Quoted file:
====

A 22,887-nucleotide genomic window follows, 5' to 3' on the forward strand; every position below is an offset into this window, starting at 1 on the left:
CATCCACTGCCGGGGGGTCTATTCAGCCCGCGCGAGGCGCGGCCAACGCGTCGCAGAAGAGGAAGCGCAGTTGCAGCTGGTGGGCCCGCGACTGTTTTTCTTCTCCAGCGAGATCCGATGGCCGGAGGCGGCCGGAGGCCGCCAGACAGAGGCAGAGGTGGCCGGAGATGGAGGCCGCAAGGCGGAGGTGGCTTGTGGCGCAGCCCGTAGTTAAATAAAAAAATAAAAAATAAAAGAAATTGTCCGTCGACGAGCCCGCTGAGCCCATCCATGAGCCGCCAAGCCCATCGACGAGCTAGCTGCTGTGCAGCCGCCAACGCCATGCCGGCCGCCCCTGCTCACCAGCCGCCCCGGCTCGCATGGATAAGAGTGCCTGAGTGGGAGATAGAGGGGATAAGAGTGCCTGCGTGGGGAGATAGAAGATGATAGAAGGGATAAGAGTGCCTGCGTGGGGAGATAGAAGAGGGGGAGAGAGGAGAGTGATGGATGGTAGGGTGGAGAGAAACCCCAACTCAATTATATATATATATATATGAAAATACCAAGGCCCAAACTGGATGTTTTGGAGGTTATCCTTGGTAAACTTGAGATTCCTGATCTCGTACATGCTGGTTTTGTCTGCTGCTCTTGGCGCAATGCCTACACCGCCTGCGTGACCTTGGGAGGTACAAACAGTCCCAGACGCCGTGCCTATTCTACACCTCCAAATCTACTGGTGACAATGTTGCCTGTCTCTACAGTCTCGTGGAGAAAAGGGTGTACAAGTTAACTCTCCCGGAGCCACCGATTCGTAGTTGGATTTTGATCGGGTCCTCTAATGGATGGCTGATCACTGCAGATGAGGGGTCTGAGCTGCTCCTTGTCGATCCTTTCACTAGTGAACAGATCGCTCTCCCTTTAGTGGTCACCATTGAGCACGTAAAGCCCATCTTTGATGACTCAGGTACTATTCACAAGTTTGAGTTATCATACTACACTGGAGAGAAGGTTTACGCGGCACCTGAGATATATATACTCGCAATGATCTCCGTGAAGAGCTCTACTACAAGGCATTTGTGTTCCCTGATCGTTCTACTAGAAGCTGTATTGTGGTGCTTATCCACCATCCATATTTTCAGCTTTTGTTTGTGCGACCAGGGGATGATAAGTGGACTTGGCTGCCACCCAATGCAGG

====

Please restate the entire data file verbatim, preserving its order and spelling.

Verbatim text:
A 22,887-nucleotide genomic window follows, 5' to 3' on the forward strand; every position below is an offset into this window, starting at 1 on the left:
CATCCACTGCCGGGGGGTCTATTCAGCCCGCGCGAGGCGCGGCCAACGCGTCGCAGAAGAGGAAGCGCAGTTGCAGCTGGTGGGCCCGCGACTGTTTTTCTTCTCCAGCGAGATCCGATGGCCGGAGGCGGCCGGAGGCCGCCAGACAGAGGCAGAGGTGGCCGGAGATGGAGGCCGCAAGGCGGAGGTGGCTTGTGGCGCAGCCCGTAGTTAAATAAAAAAATAAAAAATAAAAGAAATTGTCCGTCGACGAGCCCGCTGAGCCCATCCATGAGCCGCCAAGCCCATCGACGAGCTAGCTGCTGTGCAGCCGCCAACGCCATGCCGGCCGCCCCTGCTCACCAGCCGCCCCGGCTCGCATGGATAAGAGTGCCTGAGTGGGAGATAGAGGGGATAAGAGTGCCTGCGTGGGGAGATAGAAGATGATAGAAGGGATAAGAGTGCCTGCGTGGGGAGATAGAAGAGGGGGAGAGAGGAGAGTGATGGATGGTAGGGTGGAGAGAAACCCCAACTCAATTATATATATATATATATGAAAATACCAAGGCCCAAACTGGATGTTTTGGAGGTTATCCTTGGTAAACTTGAGATTCCTGATCTCGTACATGCTGGTTTTGTCTGCTGCTCTTGGCGCAATGCCTACACCGCCTGCGTGACCTTGGGAGGTACAAACAGTCCCAGACGCCGTGCCTATTCTACACCTCCAAATCTACTGGTGACAATGTTGCCTGTCTCTACAGTCTCGTGGAGAAAAGGGTGTACAAGTTAACTCTCCCGGAGCCACCGATTCGTAGTTGGATTTTGATCGGGTCCTCTAATGGATGGCTGATCACTGCAGATGAGGGGTCTGAGCTGCTCCTTGTCGATCCTTTCACTAGTGAACAGATCGCTCTCCCTTTAGTGGTCACCATTGAGCACGTAAAGCCCATCTTTGATGACTCAGGTACTATTCACAAGTTTGAGTTATCATACTACACTGGAGAGAAGGTTTACGCGGCACCTGAGATATATATACTCGCAATGATCTCCGTGAAGAGCTCTACTACAAGGCATTTGTGTTCCCTGATCGTTCTACTAGAAGCTGTATTGTGGTGCTTATCCACCATCCATATTTTCAGCTTTTGTTTGTGCGACCAGGGGATGATAAGTGGACTTGGCTGCCACCCAATGCAGG